America’s top diplomat has just told the world’s tyrants that they can do anything they want, even murder a prominent American resident, as long as they’re generous to President Trump.
The message was sent in the form of an official readout from Secretary of State Mike Pompeo’s meeting on Tuesday with Saudi King Salman:
The Secretary thanked the King for Saudi Arabia’s strong partnership with the United States. The Saudi and the King discussed a number of regional and bilateral issues. The Secretary also thanked the King for his commitment to supporting a thorough, transparent, and timely investigation of Jamal Khashoggi’s disappearance.
Pompeo, you will recall, was dispatched to Riyadh to tell King Salman in no uncertain terms that he had to come clean on what happened to Khashoggi, a Saudi dissident and Washington Post columnist who hasn’t been seen since Oct. 2, when he entered the Saudi Consulate in Istanbul. It is now all but certain that Khashoggi was tortured and killed.
Yet now we see—from the State Department readout and from the photos of the meeting, which show the secretary and the king shaking hands and smiling broadly—that Pompeo’s mission to Riyadh was nothing more, or less, than a visit of reassurance that everything will soon return to normal as long as the key players devise a cover story that isn’t quite 100 percent inconceivable (and 99.4 percent is good enough).
The story seems to have been written. It started with Trump’s remark that maybe Khashoggi was murdered by “rogue killers,” as if rogues could somehow infiltrate the Saudi Consulate. (Many on Twitter instantly wondered if these rogues were related to the 400-pound couch potato who, Trump once said, might have hacked into Hillary Clinton campaign’s emails.) Now the Saudis are putting out the word that Khashoggi was killed, but by accident, during an interrogation that went wrong. Even if one were disposed to believe this, it amounts to an admission that he was tortured—which, by itself, is nothing that a U.S. president should shrug off.
So why, in her readout, did Heather Nauert, the State Department spokeswoman, refer to Khashoggi’s “disappearance” and sign off on the incredible notion that the king will conduct a “thorough, transparent, and timely investigation”—much less thank him for the pledge?
The readout is a disgrace from top to bottom. The U.S.-Saudi “partnership” has been in decline, and properly so, for years. It was founded on nothing more than our dependence on their oil; the dependence has long passed, a reassessment of the relationship is overdue, and the Khashoggi incident should be the occasion for that reset—not for another round of bonhomie and gratitude.
As for the “number of regional and bilateral issues” that the two discussed, some “transparency” would be welcome here. Presumably it involved new, less blatant ways of bombing Yemen and plotting regime change in Iran—the two main pillars of our “partnership” these days. It is time for Congress to step in and cut off sales of ammunition now.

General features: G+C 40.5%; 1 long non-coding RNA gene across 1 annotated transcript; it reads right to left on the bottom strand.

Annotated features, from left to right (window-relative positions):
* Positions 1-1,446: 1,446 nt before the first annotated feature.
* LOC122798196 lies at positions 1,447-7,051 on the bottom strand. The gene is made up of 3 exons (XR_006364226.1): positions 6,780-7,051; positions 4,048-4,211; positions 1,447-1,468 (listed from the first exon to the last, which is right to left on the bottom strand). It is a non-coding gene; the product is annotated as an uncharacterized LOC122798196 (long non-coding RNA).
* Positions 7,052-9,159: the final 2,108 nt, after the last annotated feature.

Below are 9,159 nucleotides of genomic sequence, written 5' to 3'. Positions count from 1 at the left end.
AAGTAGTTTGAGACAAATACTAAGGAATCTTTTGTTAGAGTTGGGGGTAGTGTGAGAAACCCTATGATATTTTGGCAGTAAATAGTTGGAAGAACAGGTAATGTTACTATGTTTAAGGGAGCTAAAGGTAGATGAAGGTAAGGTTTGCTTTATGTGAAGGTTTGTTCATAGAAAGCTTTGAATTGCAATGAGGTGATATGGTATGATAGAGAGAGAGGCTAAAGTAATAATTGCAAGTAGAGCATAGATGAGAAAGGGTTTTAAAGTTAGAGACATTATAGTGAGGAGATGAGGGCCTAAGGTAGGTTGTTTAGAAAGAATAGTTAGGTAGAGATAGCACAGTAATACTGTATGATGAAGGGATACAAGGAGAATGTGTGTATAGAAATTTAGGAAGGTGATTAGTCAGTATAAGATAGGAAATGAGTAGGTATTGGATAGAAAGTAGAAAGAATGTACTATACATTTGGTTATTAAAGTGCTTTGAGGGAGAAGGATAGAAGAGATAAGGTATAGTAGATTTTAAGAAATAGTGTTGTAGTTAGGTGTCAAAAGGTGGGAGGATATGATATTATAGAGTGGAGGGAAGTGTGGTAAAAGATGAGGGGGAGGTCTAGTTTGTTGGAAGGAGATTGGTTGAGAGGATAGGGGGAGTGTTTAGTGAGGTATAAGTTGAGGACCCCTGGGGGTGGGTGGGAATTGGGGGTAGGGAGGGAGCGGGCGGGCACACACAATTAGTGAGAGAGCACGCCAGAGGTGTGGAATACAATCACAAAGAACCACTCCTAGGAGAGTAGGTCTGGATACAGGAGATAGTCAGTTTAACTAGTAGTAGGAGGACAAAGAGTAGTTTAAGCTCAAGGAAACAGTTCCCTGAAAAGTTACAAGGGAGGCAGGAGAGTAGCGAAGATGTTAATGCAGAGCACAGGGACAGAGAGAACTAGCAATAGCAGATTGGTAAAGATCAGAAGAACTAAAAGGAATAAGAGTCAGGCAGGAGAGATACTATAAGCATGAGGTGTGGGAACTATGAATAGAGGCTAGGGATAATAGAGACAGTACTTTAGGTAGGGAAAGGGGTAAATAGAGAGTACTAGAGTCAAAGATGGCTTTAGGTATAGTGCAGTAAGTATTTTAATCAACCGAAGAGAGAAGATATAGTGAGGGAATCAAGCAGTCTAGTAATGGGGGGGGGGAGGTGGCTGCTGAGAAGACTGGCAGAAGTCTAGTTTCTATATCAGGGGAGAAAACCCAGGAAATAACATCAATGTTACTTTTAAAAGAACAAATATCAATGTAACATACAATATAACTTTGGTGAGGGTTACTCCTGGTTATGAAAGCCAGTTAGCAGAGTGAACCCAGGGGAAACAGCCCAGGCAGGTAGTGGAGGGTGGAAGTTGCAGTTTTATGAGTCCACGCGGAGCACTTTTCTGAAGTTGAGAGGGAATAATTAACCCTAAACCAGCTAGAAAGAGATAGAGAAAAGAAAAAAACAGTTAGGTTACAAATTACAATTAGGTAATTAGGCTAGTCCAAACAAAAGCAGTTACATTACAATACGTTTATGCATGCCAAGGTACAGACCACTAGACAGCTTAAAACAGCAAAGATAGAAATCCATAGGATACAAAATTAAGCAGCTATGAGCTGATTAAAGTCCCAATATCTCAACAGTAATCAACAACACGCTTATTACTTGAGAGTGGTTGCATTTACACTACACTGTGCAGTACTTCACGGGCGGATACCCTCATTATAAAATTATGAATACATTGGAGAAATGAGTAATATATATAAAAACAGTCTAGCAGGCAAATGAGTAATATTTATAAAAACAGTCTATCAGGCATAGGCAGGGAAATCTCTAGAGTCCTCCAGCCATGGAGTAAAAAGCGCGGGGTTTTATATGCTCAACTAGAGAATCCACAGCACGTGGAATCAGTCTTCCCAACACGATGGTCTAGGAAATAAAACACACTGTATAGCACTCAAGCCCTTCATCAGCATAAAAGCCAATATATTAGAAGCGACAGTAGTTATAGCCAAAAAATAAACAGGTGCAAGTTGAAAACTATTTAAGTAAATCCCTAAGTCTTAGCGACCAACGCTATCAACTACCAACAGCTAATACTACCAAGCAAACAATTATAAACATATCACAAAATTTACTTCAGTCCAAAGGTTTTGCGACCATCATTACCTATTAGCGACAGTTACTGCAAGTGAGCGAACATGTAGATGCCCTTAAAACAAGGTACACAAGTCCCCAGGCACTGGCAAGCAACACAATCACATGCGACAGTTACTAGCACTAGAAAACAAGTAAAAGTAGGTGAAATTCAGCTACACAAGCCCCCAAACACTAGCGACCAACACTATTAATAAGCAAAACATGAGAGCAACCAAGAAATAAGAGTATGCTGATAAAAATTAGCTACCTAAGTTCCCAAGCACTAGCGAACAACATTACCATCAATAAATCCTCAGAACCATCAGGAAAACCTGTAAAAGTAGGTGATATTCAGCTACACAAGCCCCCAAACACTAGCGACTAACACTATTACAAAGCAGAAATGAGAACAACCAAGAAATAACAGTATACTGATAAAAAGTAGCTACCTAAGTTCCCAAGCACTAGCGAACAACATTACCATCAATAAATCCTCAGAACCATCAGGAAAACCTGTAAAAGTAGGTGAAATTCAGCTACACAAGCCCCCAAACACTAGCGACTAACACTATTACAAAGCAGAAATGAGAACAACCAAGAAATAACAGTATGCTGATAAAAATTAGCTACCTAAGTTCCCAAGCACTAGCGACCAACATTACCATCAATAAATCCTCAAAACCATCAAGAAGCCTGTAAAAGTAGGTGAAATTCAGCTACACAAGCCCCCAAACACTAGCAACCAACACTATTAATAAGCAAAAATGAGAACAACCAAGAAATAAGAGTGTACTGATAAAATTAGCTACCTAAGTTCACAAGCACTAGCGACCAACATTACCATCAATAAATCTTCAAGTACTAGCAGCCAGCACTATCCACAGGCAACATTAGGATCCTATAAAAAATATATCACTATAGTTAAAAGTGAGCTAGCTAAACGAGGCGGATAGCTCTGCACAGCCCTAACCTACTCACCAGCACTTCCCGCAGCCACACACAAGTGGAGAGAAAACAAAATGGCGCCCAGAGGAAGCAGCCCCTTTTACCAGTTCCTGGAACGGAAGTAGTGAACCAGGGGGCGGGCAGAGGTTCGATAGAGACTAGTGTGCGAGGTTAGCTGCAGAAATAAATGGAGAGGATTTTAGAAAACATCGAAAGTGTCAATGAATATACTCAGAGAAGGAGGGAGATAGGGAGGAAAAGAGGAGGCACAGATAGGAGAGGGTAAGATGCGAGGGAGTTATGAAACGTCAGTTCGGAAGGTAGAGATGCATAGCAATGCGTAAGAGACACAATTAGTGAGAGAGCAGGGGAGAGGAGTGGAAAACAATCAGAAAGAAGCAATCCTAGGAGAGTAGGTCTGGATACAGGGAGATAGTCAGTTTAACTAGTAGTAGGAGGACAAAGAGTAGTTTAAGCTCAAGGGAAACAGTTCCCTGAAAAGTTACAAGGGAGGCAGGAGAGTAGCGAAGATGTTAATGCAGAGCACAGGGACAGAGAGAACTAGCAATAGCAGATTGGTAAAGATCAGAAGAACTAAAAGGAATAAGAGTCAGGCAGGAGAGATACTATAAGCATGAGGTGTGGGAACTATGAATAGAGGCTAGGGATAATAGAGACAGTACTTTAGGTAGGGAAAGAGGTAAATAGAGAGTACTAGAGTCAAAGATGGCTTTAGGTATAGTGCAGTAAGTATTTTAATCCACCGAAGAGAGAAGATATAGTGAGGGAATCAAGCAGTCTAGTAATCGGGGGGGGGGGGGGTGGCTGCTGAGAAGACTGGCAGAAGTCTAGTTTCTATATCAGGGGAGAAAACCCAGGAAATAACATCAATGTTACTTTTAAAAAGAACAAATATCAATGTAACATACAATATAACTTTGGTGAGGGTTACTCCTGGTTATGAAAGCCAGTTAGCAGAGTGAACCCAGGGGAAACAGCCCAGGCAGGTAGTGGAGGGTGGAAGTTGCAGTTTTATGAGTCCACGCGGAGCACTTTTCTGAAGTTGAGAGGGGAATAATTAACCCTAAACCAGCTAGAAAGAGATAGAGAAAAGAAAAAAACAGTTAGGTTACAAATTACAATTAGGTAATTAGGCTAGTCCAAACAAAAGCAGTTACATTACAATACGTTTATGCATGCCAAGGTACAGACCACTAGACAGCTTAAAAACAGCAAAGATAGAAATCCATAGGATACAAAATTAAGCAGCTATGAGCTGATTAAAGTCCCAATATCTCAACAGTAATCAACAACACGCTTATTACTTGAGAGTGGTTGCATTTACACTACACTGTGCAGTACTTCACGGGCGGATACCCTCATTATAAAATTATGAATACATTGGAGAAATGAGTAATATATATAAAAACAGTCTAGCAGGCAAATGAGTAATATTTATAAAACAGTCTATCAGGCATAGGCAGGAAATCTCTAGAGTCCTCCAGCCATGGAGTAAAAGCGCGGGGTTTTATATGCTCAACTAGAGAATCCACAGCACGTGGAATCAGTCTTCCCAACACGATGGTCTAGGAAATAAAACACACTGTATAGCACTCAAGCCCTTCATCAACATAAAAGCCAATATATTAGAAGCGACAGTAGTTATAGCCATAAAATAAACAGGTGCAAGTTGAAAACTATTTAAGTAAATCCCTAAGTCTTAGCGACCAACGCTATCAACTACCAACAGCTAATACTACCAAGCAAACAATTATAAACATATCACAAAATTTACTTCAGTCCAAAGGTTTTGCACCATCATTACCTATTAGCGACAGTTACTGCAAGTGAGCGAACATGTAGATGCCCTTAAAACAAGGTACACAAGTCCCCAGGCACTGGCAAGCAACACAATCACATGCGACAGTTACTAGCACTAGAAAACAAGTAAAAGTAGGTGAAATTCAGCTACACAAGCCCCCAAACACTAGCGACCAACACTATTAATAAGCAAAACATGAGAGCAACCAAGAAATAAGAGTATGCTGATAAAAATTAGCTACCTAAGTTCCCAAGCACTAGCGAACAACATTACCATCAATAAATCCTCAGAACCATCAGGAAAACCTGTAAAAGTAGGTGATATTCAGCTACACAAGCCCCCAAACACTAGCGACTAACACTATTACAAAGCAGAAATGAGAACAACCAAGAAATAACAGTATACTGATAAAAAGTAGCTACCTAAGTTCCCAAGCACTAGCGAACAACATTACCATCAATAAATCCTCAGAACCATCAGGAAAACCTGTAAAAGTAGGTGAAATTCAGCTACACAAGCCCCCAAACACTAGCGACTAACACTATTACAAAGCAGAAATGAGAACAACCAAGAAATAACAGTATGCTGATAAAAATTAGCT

Lest people suspect Trump has personal motives for brushing this under the rug, he went out of his way Thursday morning to tweet, “For the record, I have no financial interests in Saudi Arabia (or Russia, for that matter).” Trump has always framed this denial in uncharacteristically careful language—he doesn’t have financial interests in Saudi Arabia or Russia. He has never disputed reports that the Saudis and Russians have investments in him.
At a 2015 campaign rally, Trump boasted of the Saudis, “They buy apartments from me. They spent $40 million, $50 million. Am I supposed to dislike them? I like them very much!” CNN recently reported that a Saudi lobbying firm paid Trump’s hotel in Washington more than $270,000 for stays in the five-month period between October 2016 and March 2017. The Washington Post reported that Trump’s hotels in New York and Chicago have had a rush of visitors from Saudi Arabia in recent months.
Then there is the blatant button pushing. The Saudi royals feted Trump with plush carpets, sword dances, and a major arms deal during his first visit there—which was also the first foreign trip of his presidency. The deal listed $15 billion worth of U.S. arms, not $110 billion, as Trump has claimed, and only $4 billion worth of actual contracts have been signed. Even so, it’s worth noting that one purpose of U.S. arms sales over the decades has been to bind the customer to America’s geopolitical interests—not the other way around.
The Pompeo episode fits a pattern. Trump has shrugged off North Korean leader Kim Jong-un’s heinous treatment of his own people, saying that he’s a “tough guy” who took over a “tough country,” and, besides, he’s written Trump “beautiful letters.” At a rally not long ago, Trump said of his relationship with the Pyongyang dictator, “We fell in love.”
Trump has also discounted the murder of Russian ex-spies, at the hands of current Russian spies, on British soil, noting that the killings didn’t take place in the United States. So much for close allies, so much for international law, so much for values of any sort that transcend a buck and a round of genuflection, however disingenuous.
And so much for the notion that a secretary of state should pursue interests broader or deeper than those of the president’s all-too-malleable ego. Many of Pompeo’s predecessors have treated the Saudis with more respect than was warranted, but, even at the height of our oil dependency, few would have bowed quite so deeply as he did in his meeting on Tuesday with the king. President George W. Bush let a planeload of Saudi citizens make a quick exit from the United States in the wake of the 9/11 attacks, when most other planes were grounded, but neither he nor Condoleezza Rice thanked them for their service on the way out.